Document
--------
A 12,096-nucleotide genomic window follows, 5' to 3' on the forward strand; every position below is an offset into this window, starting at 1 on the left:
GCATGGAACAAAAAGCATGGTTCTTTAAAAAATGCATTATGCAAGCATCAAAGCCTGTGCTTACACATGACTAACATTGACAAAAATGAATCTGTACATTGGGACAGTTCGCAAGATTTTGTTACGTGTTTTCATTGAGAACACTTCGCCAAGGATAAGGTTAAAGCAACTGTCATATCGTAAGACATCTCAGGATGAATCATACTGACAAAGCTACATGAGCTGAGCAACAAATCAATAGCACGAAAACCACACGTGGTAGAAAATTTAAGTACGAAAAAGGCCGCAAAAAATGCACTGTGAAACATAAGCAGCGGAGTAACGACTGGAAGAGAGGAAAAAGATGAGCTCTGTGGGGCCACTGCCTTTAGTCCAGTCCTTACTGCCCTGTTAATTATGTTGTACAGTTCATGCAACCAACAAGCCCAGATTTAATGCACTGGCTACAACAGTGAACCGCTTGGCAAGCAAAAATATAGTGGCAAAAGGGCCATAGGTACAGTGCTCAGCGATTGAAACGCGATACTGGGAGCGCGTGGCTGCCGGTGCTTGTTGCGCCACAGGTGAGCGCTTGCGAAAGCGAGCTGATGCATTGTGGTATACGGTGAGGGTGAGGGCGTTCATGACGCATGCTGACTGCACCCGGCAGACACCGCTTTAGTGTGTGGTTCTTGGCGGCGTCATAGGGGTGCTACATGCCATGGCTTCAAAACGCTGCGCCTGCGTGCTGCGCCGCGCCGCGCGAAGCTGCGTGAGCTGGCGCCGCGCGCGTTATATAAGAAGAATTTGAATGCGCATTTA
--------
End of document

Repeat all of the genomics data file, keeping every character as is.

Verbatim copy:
A 12,096-nucleotide genomic window follows, 5' to 3' on the forward strand; every position below is an offset into this window, starting at 1 on the left:
GCATGGAACAAAAAGCATGGTTCTTTAAAAAATGCATTATGCAAGCATCAAAGCCTGTGCTTACACATGACTAACATTGACAAAAATGAATCTGTACATTGGGACAGTTCGCAAGATTTTGTTACGTGTTTTCATTGAGAACACTTCGCCAAGGATAAGGTTAAAGCAACTGTCATATCGTAAGACATCTCAGGATGAATCATACTGACAAAGCTACATGAGCTGAGCAACAAATCAATAGCACGAAAACCACACGTGGTAGAAAATTTAAGTACGAAAAAGGCCGCAAAAAATGCACTGTGAAACATAAGCAGCGGAGTAACGACTGGAAGAGAGGAAAAAGATGAGCTCTGTGGGGCCACTGCCTTTAGTCCAGTCCTTACTGCCCTGTTAATTATGTTGTACAGTTCATGCAACCAACAAGCCCAGATTTAATGCACTGGCTACAACAGTGAACCGCTTGGCAAGCAAAAATATAGTGGCAAAAGGGCCATAGGTACAGTGCTCAGCGATTGAAACGCGATACTGGGAGCGCGTGGCTGCCGGTGCTTGTTGCGCCACAGGTGAGCGCTTGCGAAAGCGAGCTGATGCATTGTGGTATACGGTGAGGGTGAGGGCGTTCATGACGCATGCTGACTGCACCCGGCAGACACCGCTTTAGTGTGTGGTTCTTGGCGGCGTCATAGGGGTGCTACATGCCATGGCTTCAAAACGCTGCGCCTGCGTGCTGCGCCGCGCCGCGCGAAGCTGCGTGAGCTGGCGCCGCGCGCGTTATATAAGAAGAATTTGAATGCGCATTTA